It’s almost 15 months since Prime Minister Narendra Modi announced India’s first short lockdown at just four hours’ notice followed by a 21-day lockdown to beat Covid-19 Coronavirus that had burst upon the country. Millions of workers in cities across the nation found themselves jobless, trudging back to their village homes hundreds of kilometers away.
Plenty of murky water, including half cremated bodies, has flown down the holy Ganges since then while the country is counting the number of lives already lost and dreading more losses that may lie ahead. By the middle of June this year, the national death toll had logged a total of 3.77 lakh and still climbing. The tally of deaths and cases from Jharkhand, Chhattisgarh, Arunachal Pradesh, and Ladakh is still awaited for lack of accessibility and other considerations.
Nevertheless, the biggest relief for the common man and woman has come with the Prime Minister’s declaration on June 7 that vaccines will be provided free of cost to all adults at all government hospitals and facilities. The government will take care of all expenses. It marked the reversal of earlier policy of leaving the procurement of vaccines to individual states by floating global tenders. Albeit it came after the Supreme Court’s prodding, it is welcome all the same. The government would also take care of the state quota of procurement of vaccines. Also in the pipeline is the hope of all citizens getting at least one dose by the end of this year
The fight against the pandemic through vaccinations, sadly, has been marked with a series of hits and misses. Early on we were so confident of conquering Coronavirus that we even exported a few million vaccines. We were equally confident that our pharma industry giants like Serum Institute of India in collaboration with Oxford Astra Zeneca would easily see us through any difficulty. But soon the reality struck and we have been virtually left high and dry ourselves.
On top of all this, we had no clear policy for the procurement of vaccines. It was left to individual states to float tenders abroad for vaccines but soon found that foreign companies were not interested in dealing with individual states. Thus came the reversal of our procurement policy on the seventh of this month when Prime Minister Modi declared in his televised message that the Central government would take over the responsibility of procuring 75 percent of vaccines and provide free to the states. The remaining 25 percent could be sourced and distributed by the private sector. A belated course correction but better late than never… The Prime Minister, never the one to admit any mistake, tried to shift the blame on to the states by saying that it was the states themselves that wanted to procure vaccines on their own. But it won’t wash.
Then there is the massive under-reporting or under-counting of fatalities lying hidden in the country’s underbelly. Our perennial habit of underestimating our losses can be mind-boggling. To cite just the example of Bihar where the government added nearly 4,000 deaths (3,971 to be exact) to its tally of fatalities in one fell swoop last week taking the total from 5,458 to 9,429, fueling doubts over actual deaths in the entire country. Little wonder that a report in London’s ‘Economist’ weekly estimated India’s Covid death toll at over one million against the Indian estimates of about 3.77 lakh.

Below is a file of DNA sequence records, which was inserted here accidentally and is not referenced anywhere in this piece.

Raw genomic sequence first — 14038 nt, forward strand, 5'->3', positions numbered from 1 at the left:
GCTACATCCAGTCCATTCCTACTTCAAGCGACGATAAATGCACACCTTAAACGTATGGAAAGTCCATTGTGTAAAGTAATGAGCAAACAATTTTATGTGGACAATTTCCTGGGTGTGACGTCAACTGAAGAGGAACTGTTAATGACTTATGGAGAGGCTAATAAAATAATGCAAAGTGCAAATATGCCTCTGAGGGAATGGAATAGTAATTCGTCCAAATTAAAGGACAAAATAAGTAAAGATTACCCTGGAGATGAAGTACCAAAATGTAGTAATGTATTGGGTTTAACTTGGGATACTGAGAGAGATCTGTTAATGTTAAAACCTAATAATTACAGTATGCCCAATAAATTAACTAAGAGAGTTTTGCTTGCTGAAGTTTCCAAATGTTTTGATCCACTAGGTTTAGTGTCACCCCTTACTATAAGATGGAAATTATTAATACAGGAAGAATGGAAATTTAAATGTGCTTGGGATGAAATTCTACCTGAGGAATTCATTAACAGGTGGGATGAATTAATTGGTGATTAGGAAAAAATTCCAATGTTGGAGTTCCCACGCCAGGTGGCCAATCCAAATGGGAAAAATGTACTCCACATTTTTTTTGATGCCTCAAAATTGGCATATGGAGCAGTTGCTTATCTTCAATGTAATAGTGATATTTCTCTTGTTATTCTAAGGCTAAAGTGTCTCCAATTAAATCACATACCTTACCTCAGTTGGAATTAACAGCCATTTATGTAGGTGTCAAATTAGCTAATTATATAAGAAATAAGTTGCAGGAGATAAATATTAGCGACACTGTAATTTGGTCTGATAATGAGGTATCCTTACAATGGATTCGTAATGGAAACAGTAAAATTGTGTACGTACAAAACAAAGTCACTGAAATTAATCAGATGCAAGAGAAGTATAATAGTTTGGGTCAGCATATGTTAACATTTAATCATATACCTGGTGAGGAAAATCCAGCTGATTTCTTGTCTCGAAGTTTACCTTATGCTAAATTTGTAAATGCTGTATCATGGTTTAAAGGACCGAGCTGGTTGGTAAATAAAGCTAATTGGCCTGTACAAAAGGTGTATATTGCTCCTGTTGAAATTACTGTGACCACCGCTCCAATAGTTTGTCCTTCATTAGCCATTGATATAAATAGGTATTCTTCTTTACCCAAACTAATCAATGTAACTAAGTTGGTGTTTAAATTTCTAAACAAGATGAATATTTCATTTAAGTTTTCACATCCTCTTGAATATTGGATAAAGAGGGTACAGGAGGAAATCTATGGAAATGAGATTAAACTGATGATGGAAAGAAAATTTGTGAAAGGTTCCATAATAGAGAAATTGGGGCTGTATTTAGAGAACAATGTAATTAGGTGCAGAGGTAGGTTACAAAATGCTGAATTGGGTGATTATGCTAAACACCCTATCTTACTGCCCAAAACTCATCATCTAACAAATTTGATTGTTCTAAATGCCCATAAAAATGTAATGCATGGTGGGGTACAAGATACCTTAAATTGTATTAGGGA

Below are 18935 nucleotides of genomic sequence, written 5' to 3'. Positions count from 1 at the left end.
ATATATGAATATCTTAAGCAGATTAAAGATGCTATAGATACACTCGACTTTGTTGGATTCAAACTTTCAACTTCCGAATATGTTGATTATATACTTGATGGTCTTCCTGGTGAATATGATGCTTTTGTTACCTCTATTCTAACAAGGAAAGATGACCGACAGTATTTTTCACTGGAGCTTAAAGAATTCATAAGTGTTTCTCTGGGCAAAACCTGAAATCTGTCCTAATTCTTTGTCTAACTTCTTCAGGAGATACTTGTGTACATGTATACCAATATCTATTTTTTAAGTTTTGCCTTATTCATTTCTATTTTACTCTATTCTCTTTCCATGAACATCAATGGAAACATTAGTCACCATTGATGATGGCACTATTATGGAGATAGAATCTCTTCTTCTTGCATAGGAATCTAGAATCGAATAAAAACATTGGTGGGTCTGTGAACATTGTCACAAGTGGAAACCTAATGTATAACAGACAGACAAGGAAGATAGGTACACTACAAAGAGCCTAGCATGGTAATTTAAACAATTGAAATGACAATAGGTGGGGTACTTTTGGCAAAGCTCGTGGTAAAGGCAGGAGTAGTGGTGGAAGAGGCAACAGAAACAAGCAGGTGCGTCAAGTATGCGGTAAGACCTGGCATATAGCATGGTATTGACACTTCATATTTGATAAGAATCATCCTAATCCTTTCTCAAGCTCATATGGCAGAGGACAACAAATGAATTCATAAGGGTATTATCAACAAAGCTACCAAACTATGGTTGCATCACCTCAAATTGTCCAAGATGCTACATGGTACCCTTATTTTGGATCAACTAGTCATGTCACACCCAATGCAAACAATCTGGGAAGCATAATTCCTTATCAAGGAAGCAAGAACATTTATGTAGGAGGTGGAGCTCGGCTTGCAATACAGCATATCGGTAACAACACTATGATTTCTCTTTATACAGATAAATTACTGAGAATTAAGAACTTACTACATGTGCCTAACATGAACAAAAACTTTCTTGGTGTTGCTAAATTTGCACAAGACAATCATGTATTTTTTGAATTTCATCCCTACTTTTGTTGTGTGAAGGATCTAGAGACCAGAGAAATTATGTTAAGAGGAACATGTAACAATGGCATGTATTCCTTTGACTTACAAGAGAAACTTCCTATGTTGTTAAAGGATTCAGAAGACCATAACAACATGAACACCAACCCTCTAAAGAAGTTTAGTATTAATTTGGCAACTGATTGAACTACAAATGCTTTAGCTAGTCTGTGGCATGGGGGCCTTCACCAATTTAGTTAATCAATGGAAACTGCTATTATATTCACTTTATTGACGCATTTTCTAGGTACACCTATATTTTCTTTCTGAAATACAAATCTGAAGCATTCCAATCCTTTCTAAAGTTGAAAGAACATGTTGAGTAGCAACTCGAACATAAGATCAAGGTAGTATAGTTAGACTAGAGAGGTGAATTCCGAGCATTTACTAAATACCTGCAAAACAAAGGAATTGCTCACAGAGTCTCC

Never mind the mistakes gone by. The battle ahead for procuring and securing adequate supplies of vaccines is pretty tough, to say the least. For the immediate present, we have access to only three manufacturers or suppliers. They are the Pune-based Serum Institute of India, the producer of Oxford Astra Zeneca brand, followed by Hyderabad-based Dr. Reddy’s Bharat Biotech/Apollo group and Russia’s Sputnik V in that order of supplying capacity. Orders have been placed with others too like Biological E, with more possibly in the pipeline. As many as seven companies are engaged in the production of vaccines and trials of three more vaccines are in advanced stages. Trials for two vaccines for children and research on a nasal vaccine are also underway.
“Altogether 74 crore doses have been secured for use from August onwards,” according to Dr. V K Paul, chairman of the National Empowered group on Vaccination. He was speaking at a press conference on June 8, a day after the Prime Minister’s televised address to the nation. Until July, 53 crore vaccine doses – including 23.5 crore already administered – were expected from Serum Institute and Bharat Biotech.
India has a target adult population of 94 crore that is eligible for vaccination (two doses each) while by mid-June this year’s only about 3.5 percent of people have been fully vaccinated, receiving both doses. Another 15 percent of the population has received one dose each. The gap between the actual availability of vaccines prime and promise is yawning! Several vaccination centers have been shut from time to time because of a shortage of supplies.
Also, there is the issue of the pricing of vaccines when available. Thankfully the muddle that lasted over the first full year has just been resolved if implemented as promised by the government. The maximum price for the Indian Covaxin and the Oxford Covishield has been fixed at Rs 1,410 and Rs 780 per dose respectively, while Russia’s Sputnik V will cost Rs 1,145 per dose at private hospitals. Bharat Biotech is complaining about the low price being paid to it.
The challenge ahead is daunting but the vaccination drive appears to be on the right track after the government’s course correction this month.
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The opinion expressed in the article is of the writer. Writer is a freelance journalist/journalist based in Delhi